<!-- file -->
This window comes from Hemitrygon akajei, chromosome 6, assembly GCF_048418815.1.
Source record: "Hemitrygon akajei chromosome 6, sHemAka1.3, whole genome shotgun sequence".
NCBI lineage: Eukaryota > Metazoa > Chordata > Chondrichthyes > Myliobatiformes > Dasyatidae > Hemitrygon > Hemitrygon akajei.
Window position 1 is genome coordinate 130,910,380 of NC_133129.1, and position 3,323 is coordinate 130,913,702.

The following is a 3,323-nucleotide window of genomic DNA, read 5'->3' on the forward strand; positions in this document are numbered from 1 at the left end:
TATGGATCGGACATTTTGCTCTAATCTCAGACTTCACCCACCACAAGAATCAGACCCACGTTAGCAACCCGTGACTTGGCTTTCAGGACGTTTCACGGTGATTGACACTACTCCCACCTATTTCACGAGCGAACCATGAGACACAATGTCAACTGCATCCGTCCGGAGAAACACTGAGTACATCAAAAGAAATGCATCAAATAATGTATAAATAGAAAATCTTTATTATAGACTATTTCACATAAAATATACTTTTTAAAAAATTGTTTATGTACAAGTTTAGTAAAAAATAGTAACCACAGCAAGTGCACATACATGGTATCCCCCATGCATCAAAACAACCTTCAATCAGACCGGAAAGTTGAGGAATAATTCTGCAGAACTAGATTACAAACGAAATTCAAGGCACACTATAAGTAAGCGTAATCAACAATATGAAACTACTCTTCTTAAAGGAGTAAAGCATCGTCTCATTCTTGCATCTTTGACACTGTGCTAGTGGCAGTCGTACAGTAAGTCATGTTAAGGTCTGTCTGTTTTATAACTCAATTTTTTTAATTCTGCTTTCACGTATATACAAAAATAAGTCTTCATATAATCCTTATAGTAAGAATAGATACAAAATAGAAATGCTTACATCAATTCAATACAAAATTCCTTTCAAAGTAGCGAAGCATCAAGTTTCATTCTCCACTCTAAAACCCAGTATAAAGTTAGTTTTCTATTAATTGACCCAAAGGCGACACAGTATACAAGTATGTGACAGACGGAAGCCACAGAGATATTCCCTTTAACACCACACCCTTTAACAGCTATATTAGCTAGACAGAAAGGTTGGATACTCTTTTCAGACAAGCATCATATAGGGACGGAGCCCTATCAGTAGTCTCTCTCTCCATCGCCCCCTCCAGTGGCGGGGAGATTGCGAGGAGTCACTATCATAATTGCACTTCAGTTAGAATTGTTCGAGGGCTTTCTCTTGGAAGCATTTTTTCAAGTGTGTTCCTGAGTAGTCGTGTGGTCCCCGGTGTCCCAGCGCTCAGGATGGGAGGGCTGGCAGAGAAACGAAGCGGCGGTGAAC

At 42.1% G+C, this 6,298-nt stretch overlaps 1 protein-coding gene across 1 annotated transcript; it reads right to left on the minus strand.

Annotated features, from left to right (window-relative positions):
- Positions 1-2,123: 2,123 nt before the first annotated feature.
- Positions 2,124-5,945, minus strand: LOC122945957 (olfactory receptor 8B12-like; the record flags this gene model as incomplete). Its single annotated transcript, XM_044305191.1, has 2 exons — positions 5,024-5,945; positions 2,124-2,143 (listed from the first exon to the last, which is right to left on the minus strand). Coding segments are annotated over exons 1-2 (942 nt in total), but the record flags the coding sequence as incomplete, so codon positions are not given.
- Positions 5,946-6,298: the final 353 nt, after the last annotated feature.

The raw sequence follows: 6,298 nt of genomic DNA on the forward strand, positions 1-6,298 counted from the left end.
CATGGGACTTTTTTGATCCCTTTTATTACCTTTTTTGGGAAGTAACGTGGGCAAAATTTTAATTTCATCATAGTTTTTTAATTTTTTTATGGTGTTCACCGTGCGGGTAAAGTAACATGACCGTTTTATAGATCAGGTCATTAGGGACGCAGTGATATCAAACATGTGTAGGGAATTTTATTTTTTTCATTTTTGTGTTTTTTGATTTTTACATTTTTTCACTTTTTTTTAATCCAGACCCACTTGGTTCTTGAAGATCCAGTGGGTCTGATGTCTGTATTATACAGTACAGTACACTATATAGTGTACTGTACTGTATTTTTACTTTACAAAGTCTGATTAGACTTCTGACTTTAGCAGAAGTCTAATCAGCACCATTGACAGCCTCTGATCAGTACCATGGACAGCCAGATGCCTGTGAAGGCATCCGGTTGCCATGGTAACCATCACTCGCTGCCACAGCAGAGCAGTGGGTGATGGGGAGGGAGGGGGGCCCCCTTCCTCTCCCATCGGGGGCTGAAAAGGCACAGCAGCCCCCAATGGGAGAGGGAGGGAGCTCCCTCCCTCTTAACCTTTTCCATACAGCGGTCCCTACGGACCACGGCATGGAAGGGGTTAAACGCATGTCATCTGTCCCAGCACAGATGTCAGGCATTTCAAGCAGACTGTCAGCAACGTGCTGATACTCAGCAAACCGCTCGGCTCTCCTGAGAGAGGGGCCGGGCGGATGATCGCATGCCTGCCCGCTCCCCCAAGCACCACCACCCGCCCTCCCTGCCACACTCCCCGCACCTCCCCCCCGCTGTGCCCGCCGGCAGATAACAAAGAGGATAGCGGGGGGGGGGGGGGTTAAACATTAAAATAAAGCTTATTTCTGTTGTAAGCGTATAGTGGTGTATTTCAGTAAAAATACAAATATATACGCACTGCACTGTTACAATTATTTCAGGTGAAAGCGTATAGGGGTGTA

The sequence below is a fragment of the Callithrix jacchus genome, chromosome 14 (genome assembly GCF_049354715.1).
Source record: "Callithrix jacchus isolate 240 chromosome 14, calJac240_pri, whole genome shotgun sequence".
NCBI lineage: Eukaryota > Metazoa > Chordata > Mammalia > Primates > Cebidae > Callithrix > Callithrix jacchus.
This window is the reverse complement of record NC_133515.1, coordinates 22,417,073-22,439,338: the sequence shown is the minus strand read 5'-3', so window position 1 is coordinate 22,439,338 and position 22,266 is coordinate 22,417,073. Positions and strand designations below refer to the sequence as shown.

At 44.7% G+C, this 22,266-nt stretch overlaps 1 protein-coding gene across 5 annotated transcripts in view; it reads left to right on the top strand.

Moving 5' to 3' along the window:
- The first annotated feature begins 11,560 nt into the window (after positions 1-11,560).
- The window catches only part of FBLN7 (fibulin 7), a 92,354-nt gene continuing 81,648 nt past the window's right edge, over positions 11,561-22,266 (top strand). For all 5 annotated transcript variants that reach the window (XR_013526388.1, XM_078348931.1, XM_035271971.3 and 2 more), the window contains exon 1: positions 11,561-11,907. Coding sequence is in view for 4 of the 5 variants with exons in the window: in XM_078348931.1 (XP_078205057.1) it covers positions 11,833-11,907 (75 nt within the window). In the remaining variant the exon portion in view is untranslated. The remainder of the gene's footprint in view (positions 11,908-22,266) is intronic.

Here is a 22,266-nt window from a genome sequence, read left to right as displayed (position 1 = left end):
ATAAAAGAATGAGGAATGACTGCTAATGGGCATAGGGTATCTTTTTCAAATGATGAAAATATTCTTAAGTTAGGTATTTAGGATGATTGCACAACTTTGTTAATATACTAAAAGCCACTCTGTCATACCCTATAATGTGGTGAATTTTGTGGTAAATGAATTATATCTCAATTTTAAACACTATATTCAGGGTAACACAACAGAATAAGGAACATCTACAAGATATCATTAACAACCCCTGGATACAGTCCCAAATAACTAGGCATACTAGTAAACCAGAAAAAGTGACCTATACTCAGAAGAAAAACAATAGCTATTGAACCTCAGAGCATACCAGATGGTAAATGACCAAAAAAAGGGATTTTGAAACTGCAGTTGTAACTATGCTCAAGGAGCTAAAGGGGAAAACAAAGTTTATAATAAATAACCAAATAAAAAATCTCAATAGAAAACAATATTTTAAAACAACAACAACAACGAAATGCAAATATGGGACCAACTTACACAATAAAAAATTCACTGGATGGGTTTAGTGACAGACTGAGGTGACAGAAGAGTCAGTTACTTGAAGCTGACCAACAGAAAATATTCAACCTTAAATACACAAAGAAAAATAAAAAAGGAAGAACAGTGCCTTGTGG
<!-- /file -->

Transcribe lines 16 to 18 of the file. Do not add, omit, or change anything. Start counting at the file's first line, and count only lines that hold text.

NCBI lineage: Eukaryota > Metazoa > Chordata > Mammalia > Primates > Cebidae > Callithrix > Callithrix jacchus.
This window is the reverse complement of record NC_133515.1, coordinates 22,417,073-22,439,338: the sequence shown is the minus strand read 5'-3', so window position 1 is coordinate 22,439,338 and position 22,266 is coordinate 22,417,073. Positions and strand designations below refer to the sequence as shown.

At 44.7% G+C, this 22,266-nt stretch overlaps 1 protein-coding gene across 5 annotated transcripts in view; it reads left to right on the top strand.